To be honest, I expected Peter Capaldi to be good in the role. And he went further than live up to expectations – he managed to surprise me with how good. It’s no easy thing when you’re handed what amounts to entertaining waffle for many of your first scenes, rattling along so fast it’s in danger of derailment in the traditional serving of post-regenerative stress disorder from which all new Doctors suffer.
I don’t know that we as an audience needed the official handover from Matt on the phone (not least because it brought back memories of his deeply sorry swan song). Indeed, I’m not sure we needed quite that much pandering to the fan/viewer concerns about Capaldi’s age. We’ve gone beyond art imitating life to art responding to social media. But the whole issue off Clara’s acceptance of this (grey-haired, let’s not forget) stranger was handled beautifully throughout. And this idea of a companion coming to terms with a transformation is not an issue we’ve seen very often in this modern era of the series. Apart from Rose seeing in the Eccleston-Tennant change (and by comparison she took it pretty easily, as I recall), it’s generally been a case of new Doctor, new companion(s). Lots of newness, all in one go.
Here, as well as a new Doctor, we get a redecorated TARDIS interior, new title sequence and reworked theme music. Rather liked the cogs, by the way, hated the music. It’s way too busy and overcooked.
An accusation you could level at the adventure in which this new Doctor found himself. Forget Dinosaurs On A Spaceship – and believe me, I try – let’s step up a gear and have Dinosaurs In Ripper Street With Organ-Harvesting Clockwork Androids From Girl In The Fireplace.
The dinosaur coughing up the TARDIS makes for a great attention-grabbing opener but would be more at home in a different story. It keeps us from the meat of this story for what seems like the first half hour, and when we get to the mystery involving clockwork organ-harvesting androids from the 51st century who crash-landed here in prehistory.
It’s all a bit, well, manic. And yet, despite there being an awful lot going on it feels so wafer thin even Mr Creosote might be able to keep it down without difficulty. It’s not a great mystery, certainly nothing to fill a full feature-length special. Barely enough meat to offend a herbivore. What it lacks in material, it pads out with the Pater Nosters – welcome, entertaining characters (Strax is getting a bit tiresome and one-note, albeit an amusing note, but I do love Jenny and Vastra). They’re more bright ingredients to the whole recipe but ultimately all they’ve done is turned a Victoria sponge into a marble cake. More colour, but an innovation unlikely to win anyone the Great British Bake Off. And served up after the succession of flimsy endings to last season’s episodes, I can’t say I’m too satisfied by a resolution in which the Doctor talks the bad guy to death.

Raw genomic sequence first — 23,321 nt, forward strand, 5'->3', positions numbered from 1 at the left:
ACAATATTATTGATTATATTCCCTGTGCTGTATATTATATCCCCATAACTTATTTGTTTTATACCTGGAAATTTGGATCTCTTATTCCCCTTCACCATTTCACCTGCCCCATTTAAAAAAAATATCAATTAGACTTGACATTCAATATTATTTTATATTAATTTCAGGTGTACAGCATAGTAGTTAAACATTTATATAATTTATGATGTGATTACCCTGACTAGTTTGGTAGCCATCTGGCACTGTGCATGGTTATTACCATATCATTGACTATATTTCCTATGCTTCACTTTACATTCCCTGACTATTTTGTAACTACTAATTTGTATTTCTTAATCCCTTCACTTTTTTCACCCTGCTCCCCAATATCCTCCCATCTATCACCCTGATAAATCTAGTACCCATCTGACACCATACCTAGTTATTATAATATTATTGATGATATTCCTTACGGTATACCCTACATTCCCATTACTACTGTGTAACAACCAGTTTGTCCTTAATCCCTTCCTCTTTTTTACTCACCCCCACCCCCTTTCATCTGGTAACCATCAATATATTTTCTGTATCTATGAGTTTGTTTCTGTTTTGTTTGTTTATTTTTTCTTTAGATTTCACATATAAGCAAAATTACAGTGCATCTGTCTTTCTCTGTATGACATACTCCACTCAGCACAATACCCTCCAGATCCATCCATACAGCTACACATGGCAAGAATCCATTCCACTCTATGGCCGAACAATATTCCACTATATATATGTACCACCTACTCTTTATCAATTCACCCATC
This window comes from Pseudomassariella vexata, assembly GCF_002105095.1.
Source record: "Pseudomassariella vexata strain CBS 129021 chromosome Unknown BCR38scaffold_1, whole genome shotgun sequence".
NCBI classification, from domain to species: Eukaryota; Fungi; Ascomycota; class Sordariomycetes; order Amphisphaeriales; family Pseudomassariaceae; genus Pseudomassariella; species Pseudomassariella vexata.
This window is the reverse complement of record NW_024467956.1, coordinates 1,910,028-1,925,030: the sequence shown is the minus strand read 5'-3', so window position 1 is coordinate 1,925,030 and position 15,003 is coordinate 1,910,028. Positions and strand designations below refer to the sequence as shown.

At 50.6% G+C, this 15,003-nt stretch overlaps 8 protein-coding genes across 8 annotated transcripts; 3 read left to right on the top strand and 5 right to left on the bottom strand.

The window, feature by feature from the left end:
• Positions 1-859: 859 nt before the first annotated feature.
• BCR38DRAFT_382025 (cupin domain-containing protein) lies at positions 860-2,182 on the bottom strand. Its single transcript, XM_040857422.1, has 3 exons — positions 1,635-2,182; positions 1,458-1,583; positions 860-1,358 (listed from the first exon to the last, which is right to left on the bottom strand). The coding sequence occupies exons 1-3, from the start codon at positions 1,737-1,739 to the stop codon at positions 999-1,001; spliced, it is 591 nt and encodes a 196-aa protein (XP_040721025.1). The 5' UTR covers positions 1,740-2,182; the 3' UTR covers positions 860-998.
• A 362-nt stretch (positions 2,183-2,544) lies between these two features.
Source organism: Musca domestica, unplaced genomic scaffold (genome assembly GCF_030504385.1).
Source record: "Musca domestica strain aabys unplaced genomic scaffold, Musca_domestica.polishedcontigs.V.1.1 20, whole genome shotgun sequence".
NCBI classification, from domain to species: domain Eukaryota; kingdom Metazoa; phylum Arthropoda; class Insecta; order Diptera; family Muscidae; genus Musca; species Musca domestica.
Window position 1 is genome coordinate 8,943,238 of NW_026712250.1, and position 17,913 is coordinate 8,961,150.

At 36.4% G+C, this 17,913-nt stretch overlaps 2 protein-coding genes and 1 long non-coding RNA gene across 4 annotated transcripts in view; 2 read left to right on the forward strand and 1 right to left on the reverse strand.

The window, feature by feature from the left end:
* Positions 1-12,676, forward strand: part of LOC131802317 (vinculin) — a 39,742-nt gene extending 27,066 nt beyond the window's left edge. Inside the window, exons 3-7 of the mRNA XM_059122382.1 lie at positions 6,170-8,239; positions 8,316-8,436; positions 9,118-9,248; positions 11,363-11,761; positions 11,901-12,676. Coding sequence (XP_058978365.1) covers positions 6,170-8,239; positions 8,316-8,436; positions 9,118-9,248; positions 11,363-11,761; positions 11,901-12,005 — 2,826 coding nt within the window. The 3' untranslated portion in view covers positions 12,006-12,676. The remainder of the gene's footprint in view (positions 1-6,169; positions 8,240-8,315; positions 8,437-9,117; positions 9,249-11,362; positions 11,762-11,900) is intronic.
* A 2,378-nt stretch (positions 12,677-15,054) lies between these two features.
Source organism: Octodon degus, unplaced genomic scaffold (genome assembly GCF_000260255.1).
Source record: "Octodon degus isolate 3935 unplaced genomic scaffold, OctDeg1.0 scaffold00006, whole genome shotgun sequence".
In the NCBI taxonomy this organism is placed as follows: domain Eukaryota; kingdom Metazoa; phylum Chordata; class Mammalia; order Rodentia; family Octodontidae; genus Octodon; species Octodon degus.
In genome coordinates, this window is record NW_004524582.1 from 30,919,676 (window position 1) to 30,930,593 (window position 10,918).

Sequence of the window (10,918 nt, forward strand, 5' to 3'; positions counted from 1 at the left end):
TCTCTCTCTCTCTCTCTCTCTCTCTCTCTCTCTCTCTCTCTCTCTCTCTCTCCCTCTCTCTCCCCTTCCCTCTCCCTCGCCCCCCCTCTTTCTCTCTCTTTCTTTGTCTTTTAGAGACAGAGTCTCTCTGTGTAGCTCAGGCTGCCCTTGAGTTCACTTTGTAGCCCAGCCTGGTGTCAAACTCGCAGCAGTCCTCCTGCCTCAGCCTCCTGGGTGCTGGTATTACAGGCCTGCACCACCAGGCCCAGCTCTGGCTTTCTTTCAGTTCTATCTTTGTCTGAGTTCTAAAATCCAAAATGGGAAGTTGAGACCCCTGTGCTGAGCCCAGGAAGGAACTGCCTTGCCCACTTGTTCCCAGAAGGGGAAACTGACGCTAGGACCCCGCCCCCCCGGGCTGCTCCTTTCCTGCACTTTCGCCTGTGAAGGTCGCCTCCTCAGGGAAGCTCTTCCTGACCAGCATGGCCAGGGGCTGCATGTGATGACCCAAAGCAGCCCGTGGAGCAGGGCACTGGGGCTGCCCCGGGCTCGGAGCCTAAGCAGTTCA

What we have is an utterly affecting, strong human core at the heart of a highly mechanical Doctor Who tale. The organic elements are intricate and exquisite. The clockwork, despite the implied complexity of all those title-sequence cogs, much less so. And we’ve seen it all before.
This is the eighth year of 21st century Doctor Who and surely the longest the series has ever gone without a radical shift in format, style or tone. The handover from Davies to Moffat delivered what amounted to minor tweaks. The philosophy so far has been to throw every kind of cosmetic change at us, but very little that makes a dramatic difference. TARDIS set, theme music, titles. In essence, to redecorate.
Glancing ahead, I’m not encouraged by some of the episode titles in the coming season – Robot Of Sherwood, Mummy On The Orient Express. It smacks of a group of writers saying: Hey, if we bolt this onto this, how much fun would that be? Well, as far as it goes, sure, some great ideas can be born that way, but I’m guessing the answer is ‘about as much fun as the last time you did exactly that’. Because too often that is as far as the ideas go. Yes, they can be entertaining, but it’s like wallpaper – decorative, sometimes interesting but eventually you will tire of looking at the same recurring patterns.
So at this early stage, I’m tempted to chip in with a question of my own: hey, if we embedded our strong human story in a decently crafted, vaguely intelligent adventure plot, how much better would that be? It’d make a nice change.
Obviously, too radical a transformation might prove divisive for audiences. But opinions will be divided on the new Doctor, new music, new title sequence, even the Doctor’s outfit. And personally I’d rather see debates about story than superficial trappings. To say nothing of the fact that too much sameness will drive as many viewers away just as effectively as a creative change.
Still, there’s at least one thing the whole universe can agree on and that’s how awesome and lovely Clara is and I take much comfort in the fact that she’s staying with the Doctor. Her scene in which she dares the bad guy to ‘do it’ is superb.
I fully expect Jenna Louise Coleman and Peter Capaldi to turn out to be a perfect pairing and I’ve already no doubts that they will sparkle throughout this coming season.
I hope the quality of stories rises to meet this fantastic new Doctor. Then I can genuinely call this new Doctor Who.